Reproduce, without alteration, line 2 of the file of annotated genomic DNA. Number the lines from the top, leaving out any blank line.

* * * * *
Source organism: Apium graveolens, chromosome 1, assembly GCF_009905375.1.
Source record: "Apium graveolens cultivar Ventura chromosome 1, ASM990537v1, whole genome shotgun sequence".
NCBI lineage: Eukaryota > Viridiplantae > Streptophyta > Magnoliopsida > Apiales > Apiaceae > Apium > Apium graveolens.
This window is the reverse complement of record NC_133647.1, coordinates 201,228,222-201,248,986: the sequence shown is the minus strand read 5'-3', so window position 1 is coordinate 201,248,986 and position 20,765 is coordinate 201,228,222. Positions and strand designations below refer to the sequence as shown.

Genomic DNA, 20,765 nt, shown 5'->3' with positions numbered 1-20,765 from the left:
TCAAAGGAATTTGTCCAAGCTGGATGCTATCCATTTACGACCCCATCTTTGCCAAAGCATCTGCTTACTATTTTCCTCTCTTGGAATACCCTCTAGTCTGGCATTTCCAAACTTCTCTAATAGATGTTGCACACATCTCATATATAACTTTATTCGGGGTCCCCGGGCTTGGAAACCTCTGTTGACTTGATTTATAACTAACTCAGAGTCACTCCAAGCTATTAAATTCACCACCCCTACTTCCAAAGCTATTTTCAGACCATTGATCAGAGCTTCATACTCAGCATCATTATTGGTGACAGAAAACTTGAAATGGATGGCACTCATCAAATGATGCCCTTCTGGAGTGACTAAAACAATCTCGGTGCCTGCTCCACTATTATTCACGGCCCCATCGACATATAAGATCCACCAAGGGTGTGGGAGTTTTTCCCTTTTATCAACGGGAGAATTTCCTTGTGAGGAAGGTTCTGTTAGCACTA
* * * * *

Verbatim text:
Source record: "Apium graveolens cultivar Ventura chromosome 1, ASM990537v1, whole genome shotgun sequence".